Colin Mulvany / The Spokesman-Review via AP
With hundreds in attendance, Spokane veteran Delbert Belton is buried with full military honors during a public service at Greenwood Memorial Terrace in Spokane, Wash. on Aug. 29. Belton, 88, died Aug. 21, 2013, after being beaten to death durig a robbery in the Eagle's Lodge parking lot in Spokane, Wash.
Slain World War II veteran Delbert "Shorty" Belton, whose death reverberated across the country, was given a military send-off Thursday and remembered as a "bantam rooster" whose courage spanned both ends of his life.
Soldiers in dress uniform stood alongside American flags as hundreds mourned the 88-year-old who survived being shot in the Battle of Okinawa only to be beaten to death in a Spokane, Wash., parking lot last week. Two teenagers have been arrested in the case.
The Rev. Homer Todd said Belton was a "patriot" who had shown bravery during the grim days of the Great Depression, in battle on the islands of Japan, and even as he weathered the challenges of old age as a widower.
"There is evidence on his knuckles that he was brave as he faced the overwhelming odds of those who robbed him of his money and his life," Todd told the crowd gathered around his flag-draped casket at Greenwood Memorial Terrace.
Family friends via KHQ-TV
Police say Belton was viciously beaten by two 16-year-olds during a botched robbery while he was waited in his car outside his Fraternal Order of Eagles Lodge.
Demetruis Glenn and Kenan Adams-Kinard, who were caught on security cameras near the crime scene, were charged as adults and are being held on first-degree murder charges.
Adams-Kinard allegedly claimed to friends and in a letter to his mother that they were buying crack cocaine from Belton and "socked him" because he tried to shortchange them, court documents showed.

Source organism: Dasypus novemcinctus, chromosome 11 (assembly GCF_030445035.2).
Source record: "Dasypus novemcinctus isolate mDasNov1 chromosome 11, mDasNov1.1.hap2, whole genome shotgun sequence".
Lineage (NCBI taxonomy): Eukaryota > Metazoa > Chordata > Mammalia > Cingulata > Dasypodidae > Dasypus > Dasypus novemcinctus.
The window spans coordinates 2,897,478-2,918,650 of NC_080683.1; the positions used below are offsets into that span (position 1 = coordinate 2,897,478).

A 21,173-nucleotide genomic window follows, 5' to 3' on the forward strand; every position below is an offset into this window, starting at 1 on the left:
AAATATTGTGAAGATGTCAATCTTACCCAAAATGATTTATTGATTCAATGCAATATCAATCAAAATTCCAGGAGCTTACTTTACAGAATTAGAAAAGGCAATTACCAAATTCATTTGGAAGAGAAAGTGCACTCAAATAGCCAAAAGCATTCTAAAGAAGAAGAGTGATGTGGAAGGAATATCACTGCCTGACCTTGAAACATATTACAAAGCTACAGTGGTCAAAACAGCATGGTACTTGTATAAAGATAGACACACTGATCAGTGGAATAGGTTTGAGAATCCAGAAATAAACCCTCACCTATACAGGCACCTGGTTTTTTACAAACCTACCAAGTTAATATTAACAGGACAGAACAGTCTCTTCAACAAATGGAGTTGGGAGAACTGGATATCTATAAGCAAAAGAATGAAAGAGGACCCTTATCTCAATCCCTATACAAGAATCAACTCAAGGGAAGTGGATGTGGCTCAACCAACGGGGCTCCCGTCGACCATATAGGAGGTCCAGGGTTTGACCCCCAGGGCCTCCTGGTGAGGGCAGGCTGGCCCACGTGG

Police said they have no evidence to support that allegation, and Belton's family and friends have scoffed at the notion that the elderly war hero had a secret life as a drug dealer.
At the funeral, he was described as a man who was short of stature but full of life and generosity, a tinkerer who loved souping up cars in his project-cluttered garagae, and an "agile" dancer who needed no coaxing to get out on the floor at the lodge.
"There are a lot of gals that will miss having a partner at those events," Todd said.
"He was short, but full of vim and vinegar."
A second memorial service for Belton will be held at his son's church on Friday.
His death made headlines around the country after police initially described it as a random beating, though they later said robbery was the motive.
Some commentators have highlighted the fact that the teens were black and Belton was white, but police have repeatedly said race is not believed to have been a factor in the crime.
Glenn's lawyer has said he plans to plead not guilty, noting that prosecutors have not revealed any eyewitnesses or forensic evidence that puts his client at the crime scene. Adams-Kinard's lawyer could not be reached for comment.